Social networking has become one of the most important ways to complement business communication, but it’s also one of the biggest sources of distraction and time suck for otherwise productive entrepreneurs.
Tips for Managing Your Time on Social Networking
Learning to manage your own social networking time will help you leverage all the great benefits while avoiding the unwanted side effects of lost time and productivity.
Here are just a few tips to get you going …
Set Clear Social Networking Goals
Before committing to participation on another social network, make sure you have a very clear idea of what you want to accomplish. How does your time spent on that network contribute back to your business, marketing, and sales goals?
Think about it – if you were going on a trip by car, you’d need to have some idea of a destination, where to start, and what roads you’re going to take to get there. This kind of planning is even more important on social media because it’s just too easy to get distracted.
It’s important to know what you want to get out of your networking efforts. Whether it’s the ever-changing political climate that gets you all fired up or a funny meme of a cat saying something hilarious, we’ve all been distracted online.
Take time to identify your goals over the long term (expand your reach, get more loyalty from your audience, etc.) and what you intend to do on a short term, daily basis (respond to comments, post a new video). Whether you use paper and pen, mind mapping software, or voice memos to yourself to plan this out, record your ideas somewhere so you have a rock solid plan for what you hope to do.
I like using Trello to help organize themes and expected outcomes for each network where I spend time.
Limit the Networks You’re Involved In
Too many business owners try to be everywhere at once. This is a recipe for burnout and it isn’t likely to grow your business because you won’t have time to work on your actual business. It’s important to select only a handful of key social networks and if you’re just getting started, simply begin with one network and expand from there.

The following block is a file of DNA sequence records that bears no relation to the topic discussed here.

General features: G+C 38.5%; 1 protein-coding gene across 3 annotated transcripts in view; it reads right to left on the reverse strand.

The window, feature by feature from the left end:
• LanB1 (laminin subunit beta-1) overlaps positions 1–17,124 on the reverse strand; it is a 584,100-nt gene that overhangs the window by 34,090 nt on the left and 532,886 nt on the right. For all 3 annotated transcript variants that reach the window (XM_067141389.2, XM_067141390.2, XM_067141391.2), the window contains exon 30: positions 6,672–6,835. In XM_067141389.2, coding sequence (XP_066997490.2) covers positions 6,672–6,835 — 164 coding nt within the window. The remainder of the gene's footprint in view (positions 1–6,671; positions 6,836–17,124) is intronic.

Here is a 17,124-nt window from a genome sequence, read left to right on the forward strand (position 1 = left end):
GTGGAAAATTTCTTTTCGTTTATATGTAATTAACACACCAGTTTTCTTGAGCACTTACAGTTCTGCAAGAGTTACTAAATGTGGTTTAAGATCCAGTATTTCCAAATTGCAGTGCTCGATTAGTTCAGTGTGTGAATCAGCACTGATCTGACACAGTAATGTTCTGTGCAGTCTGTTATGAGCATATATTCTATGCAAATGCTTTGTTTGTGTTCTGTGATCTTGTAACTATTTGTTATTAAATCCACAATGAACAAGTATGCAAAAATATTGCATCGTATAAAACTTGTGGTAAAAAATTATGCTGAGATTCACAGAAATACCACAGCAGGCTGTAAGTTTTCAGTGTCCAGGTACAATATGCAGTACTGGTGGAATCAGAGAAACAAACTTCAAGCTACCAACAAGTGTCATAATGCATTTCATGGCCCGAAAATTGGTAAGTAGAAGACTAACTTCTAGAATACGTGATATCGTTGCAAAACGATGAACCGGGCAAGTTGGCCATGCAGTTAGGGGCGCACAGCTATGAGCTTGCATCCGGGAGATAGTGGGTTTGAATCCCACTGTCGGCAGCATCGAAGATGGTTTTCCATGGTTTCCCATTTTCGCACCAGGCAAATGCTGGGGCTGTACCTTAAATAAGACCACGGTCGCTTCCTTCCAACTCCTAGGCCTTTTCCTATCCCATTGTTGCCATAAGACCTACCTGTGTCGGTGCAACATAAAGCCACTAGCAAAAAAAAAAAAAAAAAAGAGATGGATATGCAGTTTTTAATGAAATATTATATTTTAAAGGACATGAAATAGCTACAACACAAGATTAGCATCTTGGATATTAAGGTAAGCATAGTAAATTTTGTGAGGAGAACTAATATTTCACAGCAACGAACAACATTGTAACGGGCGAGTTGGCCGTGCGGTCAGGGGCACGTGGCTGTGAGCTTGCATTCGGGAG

Of course, finding out what works best for your business will take some experimentation. Just don’t rush to do everything at once because you need to dedicate the appropriate time and effort to seeing what produces the most benefit. Your time is money, and it’s important to focus more on those activities that directly generate income wherever you can, which brings me to the next tip.
Prioritize Other Tasks First Before Social Networking
On a daily basis, work on your core business tasks first and then try saving social networking for the latter part of the day. That way, you can ensure everything that needs to get done gets taken care of. Carving out time at the end of your day will allow you a chance to do more exploration, and you can use that time to find new people to follow, interesting articles to share and more.
Speaking of prioritizing, decide how much time you are going to spend and what you’re going to do once you log into your social networking accounts. And always remember, when you log in … serve your fans first – reply to comments, likes and shares.
Define Your Notification Strategy
There’s nothing more detrimental to productivity than being interrupted all day long with emails telling you about new retweets, likes and comments. You can limit these interruptions in a few ways:
- Turn notifications off completely. Rarely is there a social media emergency, and if you’re already checking in regularly, you don’t really need to get an email notification for everything.
- Some networks, like Pinterest, allow you to get a daily digest of notifications instead of receiving an individual notification of each update.
- Don’t send the notifications to your main email address. Choose an address you check less frequently, so you aren’t constantly distracted by the new updates. OR, try creating a filter that sends all your social media notifications to a single folder you can check at once.
Get Help with Your Social Networking
There’s no reason you have to do all your social networking by yourself. Even if you’re a solo entrepreneur, you can hire a team or have an assistant alongside to help you. If you do bring in help, there are several common tasks they might assist with.
- Posting updates
- Scheduling updates you’ve prewritten
- Creating and collecting images and other useful content you’d like to share
Building a team that represents your brand pulls a lot of pressure away from you and allows you to focus more on strategy and business building.
Don’t let social networking overwhelm or consume you, or become a time suck. As long as you define your goals, create space in your calendar, and incorporate systems that work for you, social networking can be a huge advantage for your business!
How do you manage the time you spend on social networking? Share with us in the comments below!